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Former Delaware Electric Cooperative CEO Receives National Honor

GREENWOOD, Del.- Former Delaware Electric Cooperative (DEC) President and CEO Bill Andrew has received national recognition for his two-decade-long career at DEC. Andrew received the President’s Award from the National Rural Electric Cooperative Association during the organization’s annual meeting in Nashville in March.

Andrew received the award for his leadership at DEC which resulted in innovations that helped electric cooperatives across the nation save their members money. Andrew oversaw the launch of the Co-op’s Beat the Peak program that asks members to conserve energy when the price of energy is high. The program has saved DEC members more than $36 million since 2008 and more than 100 cooperatives are now using the program to keep their electric rates affordable. During Andrew’s tenure, the Cooperative also earned the highest customer satisfaction scores in the country among electric cooperatives.

During his virtual acceptance speech, Andrew said, “It is a great honor to be recognized by your peers and colleagues regarding your life’s work.  I would like to offer a special thanks to the employees of Delaware Electric Cooperative for believing that we would make a difference, for the Board of Directors for allowing us to be innovative and for the Cooperative Family for adopting our ideas.”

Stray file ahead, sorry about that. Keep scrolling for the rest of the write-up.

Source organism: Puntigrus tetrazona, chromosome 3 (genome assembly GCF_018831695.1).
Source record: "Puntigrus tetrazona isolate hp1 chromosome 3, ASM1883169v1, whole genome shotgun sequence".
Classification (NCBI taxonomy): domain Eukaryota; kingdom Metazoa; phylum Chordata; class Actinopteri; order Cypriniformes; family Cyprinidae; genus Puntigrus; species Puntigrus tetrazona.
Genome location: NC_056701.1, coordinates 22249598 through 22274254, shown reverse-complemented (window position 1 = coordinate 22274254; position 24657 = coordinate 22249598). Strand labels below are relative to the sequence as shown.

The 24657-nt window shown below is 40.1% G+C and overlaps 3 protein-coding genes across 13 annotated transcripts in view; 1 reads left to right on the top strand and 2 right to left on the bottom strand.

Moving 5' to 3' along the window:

NRECA bestows the President’s Award on individuals who have made significant contributions to the cooperative movement across the country.

According to Richard Johnstone, former President and CEO of the Virginia, Maryland and Delaware Association of Electric Cooperatives, “Bill Andrew is among the most dynamic, creative, informed, influential, successful cooperative leaders whom I have ever met. His pursuit of excellence is second to none, as is his passion to provide the very best service to the member-consumers of Delaware Electric Cooperative, at the lowest possible cost and in the safest manner possible.”

Andrew retired from DEC in July of 2021 after more than twenty years working at the not-for-profit utility. He joined the Cooperative as Vice President of Operations and Engineering in 1998 and was promoted to CEO in 2005.

Delaware Electric Cooperative is a member-owned not-for-profit utility powering more than 109,000 homes, farms and businesses in Kent and Sussex Counties. For more information, visit DEC on the web at or follow them on Facebook, Instagram, Twitter and YouTube.

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